The Streets of Jogja and Market Scenes
I had a chance to walk (more like hobble after the climb) around Jogja a bit. Jogja has a much different vibe from Jakarta – it feels like a small town in many ways. There is a big street art scene in Jogja and a lot of the art is very good.
This photo with the motorcycle reminds me that last week I finally got on my first ojek – motorcycle taxi. I put on the helmet and held on as tight as possible to the back of the bike. My driver, Iwan, was very nice and he is usually near my office so we now say hello to each other. Ojeks are really the way to go during rush hour. Motorcycles snake in and out of the sitting traffic and you will get where you need to go much faster than in a cab or on the busway. It wasn’t as scary as I thought because you aren’t ever going that fast. The one downside: expect to breathe in plenty of exhaust.
On the morning I left Jogja, Chloe and I headed to the market. I needed to get food for the seven hour train ride I was about to take. The market is bustling and full of life. Women run the market and it is their domain. The stands at the front will always try and rip you off, so the further back we went, the better the prices got.
These little fellows are why Indonesian food is so spicy. I have eaten a few painful meals where my lips have burned, my eyes have watered, and my nose started running. All in all, I think my spice tolerance is increasing. Maybe, just maybe, I am starting to like spicy food more?
Speaking of food, everyday in the Jakarta Globe there is a back page interview with someone who lives in Jakarta and I recently wrote one on a food blogger in town. I’ve been thinking about journalism today a lot lately. It’s easy to Google something and a few clicks later you might find someone interesting. I stumbled on this blog, emailed the blogger, and a few days later we met for an interview (in English) and that was that. So, I’ve been wondering a lot about how things worked a few decades ago and how contacts were made. Must have been a lot of hours spent at the bar, which still is a very useful way to meet people and learn interesting things. I guess I can’t imagine my life without the Internet.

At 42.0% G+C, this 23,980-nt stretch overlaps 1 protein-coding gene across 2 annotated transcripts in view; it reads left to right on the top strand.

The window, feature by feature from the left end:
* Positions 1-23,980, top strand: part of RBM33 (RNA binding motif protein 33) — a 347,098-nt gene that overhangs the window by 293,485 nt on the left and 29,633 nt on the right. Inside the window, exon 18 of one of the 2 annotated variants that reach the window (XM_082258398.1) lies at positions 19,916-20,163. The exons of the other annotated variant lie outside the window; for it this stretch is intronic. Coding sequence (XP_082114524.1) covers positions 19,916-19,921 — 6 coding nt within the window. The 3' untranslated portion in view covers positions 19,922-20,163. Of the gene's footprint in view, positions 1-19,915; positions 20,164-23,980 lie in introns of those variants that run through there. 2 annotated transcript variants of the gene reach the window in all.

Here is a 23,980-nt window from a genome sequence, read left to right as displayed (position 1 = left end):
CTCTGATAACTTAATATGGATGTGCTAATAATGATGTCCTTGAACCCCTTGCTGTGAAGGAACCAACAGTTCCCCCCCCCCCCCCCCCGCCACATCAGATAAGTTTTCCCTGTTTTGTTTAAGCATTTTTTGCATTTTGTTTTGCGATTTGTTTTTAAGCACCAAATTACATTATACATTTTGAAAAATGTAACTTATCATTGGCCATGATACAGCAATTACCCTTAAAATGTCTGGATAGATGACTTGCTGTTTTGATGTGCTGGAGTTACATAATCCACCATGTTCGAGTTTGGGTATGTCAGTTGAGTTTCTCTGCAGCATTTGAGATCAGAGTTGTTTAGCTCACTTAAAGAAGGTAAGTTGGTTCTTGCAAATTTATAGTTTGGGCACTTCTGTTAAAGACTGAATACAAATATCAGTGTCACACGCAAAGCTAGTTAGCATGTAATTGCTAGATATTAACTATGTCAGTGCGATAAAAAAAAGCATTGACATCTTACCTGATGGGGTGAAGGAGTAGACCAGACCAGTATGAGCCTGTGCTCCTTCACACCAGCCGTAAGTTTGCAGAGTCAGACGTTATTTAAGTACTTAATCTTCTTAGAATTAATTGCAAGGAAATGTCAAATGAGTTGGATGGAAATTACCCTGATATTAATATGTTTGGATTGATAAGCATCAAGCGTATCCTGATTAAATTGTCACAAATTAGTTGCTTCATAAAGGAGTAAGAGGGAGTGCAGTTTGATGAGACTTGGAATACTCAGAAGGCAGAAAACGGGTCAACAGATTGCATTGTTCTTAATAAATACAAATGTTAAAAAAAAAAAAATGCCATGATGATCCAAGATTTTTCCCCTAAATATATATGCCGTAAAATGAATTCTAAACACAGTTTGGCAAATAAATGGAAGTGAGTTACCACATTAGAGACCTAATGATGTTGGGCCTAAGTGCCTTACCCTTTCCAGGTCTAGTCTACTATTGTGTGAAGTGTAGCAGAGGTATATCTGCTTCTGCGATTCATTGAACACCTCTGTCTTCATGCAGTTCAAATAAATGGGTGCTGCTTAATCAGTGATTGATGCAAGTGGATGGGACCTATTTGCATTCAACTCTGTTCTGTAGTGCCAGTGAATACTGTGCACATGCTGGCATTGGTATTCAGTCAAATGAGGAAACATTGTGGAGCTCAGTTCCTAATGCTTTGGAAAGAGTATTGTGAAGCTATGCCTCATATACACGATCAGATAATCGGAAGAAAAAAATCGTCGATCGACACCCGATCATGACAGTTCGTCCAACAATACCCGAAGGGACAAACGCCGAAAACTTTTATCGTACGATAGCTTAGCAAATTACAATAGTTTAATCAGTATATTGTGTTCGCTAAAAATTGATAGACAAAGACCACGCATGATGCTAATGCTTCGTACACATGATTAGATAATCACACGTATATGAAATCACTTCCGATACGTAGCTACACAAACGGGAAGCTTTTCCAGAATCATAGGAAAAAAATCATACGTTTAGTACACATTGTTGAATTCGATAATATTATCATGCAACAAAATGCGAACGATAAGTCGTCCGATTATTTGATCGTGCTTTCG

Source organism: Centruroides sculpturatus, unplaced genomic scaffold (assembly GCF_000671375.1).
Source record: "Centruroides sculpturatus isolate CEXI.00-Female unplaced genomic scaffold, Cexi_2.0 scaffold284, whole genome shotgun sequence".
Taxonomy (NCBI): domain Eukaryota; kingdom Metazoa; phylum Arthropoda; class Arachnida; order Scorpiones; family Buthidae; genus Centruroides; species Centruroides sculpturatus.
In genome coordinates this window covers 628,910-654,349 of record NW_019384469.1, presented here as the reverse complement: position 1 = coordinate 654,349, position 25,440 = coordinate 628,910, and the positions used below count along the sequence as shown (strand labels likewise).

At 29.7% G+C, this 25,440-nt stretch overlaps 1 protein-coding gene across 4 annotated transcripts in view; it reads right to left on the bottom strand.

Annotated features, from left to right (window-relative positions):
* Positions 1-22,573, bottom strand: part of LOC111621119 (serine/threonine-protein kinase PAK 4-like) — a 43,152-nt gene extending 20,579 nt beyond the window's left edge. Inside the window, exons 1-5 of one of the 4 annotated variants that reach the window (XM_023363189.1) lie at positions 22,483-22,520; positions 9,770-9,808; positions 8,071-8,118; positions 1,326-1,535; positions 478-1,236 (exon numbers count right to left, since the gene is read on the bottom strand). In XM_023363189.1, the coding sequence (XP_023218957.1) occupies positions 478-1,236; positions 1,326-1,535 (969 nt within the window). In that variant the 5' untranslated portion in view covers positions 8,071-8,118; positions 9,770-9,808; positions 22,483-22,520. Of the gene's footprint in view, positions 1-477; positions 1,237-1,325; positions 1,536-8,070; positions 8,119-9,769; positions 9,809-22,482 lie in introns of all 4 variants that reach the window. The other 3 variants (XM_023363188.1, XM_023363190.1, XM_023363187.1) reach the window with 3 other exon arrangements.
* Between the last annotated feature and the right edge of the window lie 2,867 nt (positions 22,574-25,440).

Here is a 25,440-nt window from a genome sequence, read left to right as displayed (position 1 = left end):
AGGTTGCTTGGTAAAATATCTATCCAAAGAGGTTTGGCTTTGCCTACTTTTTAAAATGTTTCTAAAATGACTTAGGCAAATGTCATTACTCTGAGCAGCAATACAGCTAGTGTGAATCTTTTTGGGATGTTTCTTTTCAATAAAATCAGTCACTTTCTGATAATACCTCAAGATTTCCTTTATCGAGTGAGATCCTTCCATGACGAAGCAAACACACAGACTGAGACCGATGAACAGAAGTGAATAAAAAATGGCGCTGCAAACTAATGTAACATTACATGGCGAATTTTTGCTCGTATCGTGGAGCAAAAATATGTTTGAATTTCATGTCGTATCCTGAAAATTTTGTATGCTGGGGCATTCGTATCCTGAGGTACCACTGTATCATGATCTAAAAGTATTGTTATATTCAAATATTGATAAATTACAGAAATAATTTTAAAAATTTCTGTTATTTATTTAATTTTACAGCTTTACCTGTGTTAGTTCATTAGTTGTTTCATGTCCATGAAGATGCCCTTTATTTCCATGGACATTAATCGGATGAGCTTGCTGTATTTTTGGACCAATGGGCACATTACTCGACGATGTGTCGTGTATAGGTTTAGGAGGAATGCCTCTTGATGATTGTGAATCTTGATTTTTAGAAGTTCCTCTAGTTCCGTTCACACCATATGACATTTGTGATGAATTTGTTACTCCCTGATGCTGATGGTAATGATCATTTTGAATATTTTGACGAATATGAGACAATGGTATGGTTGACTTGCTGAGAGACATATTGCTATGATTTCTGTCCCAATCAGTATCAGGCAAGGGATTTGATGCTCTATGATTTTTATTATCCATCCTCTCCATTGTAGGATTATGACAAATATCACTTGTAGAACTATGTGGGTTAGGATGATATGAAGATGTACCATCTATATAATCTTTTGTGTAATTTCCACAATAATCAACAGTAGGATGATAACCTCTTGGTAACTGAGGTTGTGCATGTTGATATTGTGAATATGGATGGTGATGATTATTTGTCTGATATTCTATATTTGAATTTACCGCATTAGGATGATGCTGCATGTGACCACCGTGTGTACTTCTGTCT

Bananas in Indonesia are wonderful and come in many varieties. Fried or baked bananas with some chocolate, condensed milk and sprinkles are a wonderful dessert.
Chloe has a guava (and mango) lady at the market (as one always should) who was old and very sweet. It was sad to see how old some of the women were who were still working. Women truly hold up “half the sky” as the Chinese proverb and Nick Kristof’s last book says.
The market is one-stop shopping with lots of raw meat and fish about. I liked these little baskets:
Most of the food is driven into the city on trucks and stacked in crates like these eggs:
Flags were up all over Jogja and Jakarta because it was Independence Day on August 17. This year marked Indonesia’s 66th independence day. Indonesia is an interesting country because it is such as vast place with so many islands and not all of them feel “Indonesian” nationalism. Take East Timor (broke off and formed its own country) and Papua, where there are many problems today.
And, I’m leaving you with some bathroom photos. I had to take some of the bathroom in the kost where Chloe is staying. It looked like a tropical rain forest. It was actually very cool because shower water watered the plants.